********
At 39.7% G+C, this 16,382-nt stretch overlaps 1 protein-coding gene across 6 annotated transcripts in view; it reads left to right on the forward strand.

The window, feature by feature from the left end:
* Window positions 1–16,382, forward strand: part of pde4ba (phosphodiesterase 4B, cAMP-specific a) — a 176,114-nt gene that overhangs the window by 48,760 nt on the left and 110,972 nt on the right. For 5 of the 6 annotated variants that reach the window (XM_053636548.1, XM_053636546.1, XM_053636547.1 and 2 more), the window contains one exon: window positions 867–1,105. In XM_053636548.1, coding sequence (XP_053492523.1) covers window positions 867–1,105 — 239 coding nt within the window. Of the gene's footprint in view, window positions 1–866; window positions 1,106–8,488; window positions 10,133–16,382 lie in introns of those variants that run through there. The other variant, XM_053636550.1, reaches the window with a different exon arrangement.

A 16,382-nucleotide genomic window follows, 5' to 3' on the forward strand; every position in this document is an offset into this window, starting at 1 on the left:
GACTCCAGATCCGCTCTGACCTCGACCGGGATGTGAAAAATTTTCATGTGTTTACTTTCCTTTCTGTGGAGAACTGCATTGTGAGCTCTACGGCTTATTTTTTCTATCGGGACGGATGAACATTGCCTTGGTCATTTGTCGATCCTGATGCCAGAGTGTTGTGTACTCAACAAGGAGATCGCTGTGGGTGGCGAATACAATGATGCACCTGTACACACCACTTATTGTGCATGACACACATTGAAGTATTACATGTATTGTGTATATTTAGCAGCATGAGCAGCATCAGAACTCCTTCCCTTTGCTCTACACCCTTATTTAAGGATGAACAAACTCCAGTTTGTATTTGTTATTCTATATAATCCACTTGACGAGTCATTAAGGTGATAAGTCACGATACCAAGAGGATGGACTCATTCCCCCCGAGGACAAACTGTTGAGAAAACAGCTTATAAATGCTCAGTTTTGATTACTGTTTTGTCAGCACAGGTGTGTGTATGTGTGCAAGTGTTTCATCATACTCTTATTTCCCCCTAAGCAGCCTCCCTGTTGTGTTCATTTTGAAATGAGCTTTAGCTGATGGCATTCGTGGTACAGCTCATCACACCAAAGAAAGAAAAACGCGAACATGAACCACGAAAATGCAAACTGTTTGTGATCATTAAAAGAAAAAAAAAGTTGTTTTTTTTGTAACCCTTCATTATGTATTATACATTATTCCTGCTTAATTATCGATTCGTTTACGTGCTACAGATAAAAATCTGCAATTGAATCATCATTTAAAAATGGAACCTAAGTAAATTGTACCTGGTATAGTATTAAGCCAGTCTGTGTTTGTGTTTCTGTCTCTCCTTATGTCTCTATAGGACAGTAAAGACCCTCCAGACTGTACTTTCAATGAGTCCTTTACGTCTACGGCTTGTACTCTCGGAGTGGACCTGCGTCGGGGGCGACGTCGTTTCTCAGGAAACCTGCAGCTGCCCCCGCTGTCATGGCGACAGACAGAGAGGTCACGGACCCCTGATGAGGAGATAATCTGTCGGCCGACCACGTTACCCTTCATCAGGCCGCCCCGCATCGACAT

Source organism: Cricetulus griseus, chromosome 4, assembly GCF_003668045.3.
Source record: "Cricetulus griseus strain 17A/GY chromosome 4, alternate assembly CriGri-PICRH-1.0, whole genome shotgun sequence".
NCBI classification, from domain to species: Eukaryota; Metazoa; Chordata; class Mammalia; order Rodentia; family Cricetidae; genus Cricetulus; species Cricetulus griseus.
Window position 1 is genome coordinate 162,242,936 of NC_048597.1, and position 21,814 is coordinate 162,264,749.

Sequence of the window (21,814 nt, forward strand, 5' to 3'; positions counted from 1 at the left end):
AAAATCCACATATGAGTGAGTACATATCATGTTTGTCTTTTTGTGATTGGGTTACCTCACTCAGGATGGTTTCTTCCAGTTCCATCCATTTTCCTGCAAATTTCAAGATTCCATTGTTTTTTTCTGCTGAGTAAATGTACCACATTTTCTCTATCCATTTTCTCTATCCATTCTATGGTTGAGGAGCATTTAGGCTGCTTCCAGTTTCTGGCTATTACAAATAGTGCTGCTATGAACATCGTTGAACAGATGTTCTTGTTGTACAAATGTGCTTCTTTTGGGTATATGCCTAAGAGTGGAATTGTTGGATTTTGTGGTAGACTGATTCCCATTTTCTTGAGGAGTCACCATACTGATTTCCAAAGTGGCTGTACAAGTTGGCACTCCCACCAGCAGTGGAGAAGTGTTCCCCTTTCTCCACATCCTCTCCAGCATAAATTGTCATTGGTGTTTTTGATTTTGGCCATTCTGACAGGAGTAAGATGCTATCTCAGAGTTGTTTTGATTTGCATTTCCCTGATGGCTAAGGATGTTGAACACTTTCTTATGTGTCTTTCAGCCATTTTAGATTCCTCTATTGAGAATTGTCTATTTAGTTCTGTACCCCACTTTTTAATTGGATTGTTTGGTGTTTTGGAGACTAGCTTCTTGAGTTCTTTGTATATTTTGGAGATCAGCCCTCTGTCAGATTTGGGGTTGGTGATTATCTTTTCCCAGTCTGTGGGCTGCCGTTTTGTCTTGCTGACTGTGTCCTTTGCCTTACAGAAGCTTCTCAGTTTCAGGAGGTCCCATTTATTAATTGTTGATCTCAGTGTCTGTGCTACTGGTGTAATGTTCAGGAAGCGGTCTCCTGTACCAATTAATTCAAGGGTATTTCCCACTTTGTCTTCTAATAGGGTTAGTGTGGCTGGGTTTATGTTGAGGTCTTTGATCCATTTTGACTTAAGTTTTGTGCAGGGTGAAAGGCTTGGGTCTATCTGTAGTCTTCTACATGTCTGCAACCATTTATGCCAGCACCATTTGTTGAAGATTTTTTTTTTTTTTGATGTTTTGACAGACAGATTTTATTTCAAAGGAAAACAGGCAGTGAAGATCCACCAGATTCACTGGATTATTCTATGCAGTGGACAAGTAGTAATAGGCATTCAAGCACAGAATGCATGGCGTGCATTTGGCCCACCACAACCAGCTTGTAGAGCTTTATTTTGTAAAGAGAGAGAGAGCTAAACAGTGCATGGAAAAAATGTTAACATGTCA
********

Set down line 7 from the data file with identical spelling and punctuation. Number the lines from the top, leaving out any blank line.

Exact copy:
Source record: "Cricetulus griseus strain 17A/GY chromosome 4, alternate assembly CriGri-PICRH-1.0, whole genome shotgun sequence".